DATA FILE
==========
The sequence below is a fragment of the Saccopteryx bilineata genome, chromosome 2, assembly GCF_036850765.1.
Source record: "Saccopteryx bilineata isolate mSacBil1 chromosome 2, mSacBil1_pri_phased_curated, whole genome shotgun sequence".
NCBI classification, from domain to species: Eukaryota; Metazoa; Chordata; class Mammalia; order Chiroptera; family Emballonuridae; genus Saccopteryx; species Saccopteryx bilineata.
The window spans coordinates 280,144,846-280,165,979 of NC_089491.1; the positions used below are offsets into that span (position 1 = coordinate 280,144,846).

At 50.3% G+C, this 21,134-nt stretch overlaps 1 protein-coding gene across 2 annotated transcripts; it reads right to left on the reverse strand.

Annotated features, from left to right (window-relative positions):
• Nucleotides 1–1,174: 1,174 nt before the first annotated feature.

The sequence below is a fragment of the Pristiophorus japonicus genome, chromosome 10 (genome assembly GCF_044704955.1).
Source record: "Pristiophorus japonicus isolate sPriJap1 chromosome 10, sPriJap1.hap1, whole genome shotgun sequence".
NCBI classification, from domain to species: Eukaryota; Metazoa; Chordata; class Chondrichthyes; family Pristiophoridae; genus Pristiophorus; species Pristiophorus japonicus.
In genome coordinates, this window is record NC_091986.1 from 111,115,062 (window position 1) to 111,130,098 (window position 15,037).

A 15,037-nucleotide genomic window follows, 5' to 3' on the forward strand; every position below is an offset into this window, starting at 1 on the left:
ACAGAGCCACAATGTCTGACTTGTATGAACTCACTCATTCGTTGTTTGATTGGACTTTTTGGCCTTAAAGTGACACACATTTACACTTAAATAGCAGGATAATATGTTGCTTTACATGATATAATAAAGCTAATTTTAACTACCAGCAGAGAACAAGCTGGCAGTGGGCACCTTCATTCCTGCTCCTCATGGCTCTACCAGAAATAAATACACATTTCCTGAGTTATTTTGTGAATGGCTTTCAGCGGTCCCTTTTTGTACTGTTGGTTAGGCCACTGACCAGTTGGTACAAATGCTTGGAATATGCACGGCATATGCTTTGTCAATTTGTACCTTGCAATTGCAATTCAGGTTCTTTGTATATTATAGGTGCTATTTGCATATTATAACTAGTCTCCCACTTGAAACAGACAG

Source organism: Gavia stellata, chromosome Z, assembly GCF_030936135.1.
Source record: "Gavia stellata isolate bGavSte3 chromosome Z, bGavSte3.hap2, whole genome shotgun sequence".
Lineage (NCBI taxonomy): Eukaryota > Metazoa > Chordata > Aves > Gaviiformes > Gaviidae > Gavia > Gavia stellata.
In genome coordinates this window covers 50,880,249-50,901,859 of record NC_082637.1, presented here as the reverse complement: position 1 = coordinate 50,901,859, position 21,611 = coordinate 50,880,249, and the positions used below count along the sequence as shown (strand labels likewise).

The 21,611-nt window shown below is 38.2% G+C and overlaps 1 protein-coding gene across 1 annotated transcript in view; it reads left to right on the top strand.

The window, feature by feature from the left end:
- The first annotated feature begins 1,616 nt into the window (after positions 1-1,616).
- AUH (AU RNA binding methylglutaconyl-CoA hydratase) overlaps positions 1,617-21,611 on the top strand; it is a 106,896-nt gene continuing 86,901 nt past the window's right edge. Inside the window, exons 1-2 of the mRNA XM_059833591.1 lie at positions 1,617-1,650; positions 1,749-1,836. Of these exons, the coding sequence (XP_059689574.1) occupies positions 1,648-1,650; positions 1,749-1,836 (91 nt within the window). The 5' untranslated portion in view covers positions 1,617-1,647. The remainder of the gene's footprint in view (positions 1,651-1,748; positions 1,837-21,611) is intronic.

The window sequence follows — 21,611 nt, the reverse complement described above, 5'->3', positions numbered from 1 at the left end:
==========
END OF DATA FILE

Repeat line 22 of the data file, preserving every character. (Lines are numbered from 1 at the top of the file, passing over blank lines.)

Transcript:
The window sequence follows — 21,611 nt, the reverse complement described above, 5'->3', positions numbered from 1 at the left end: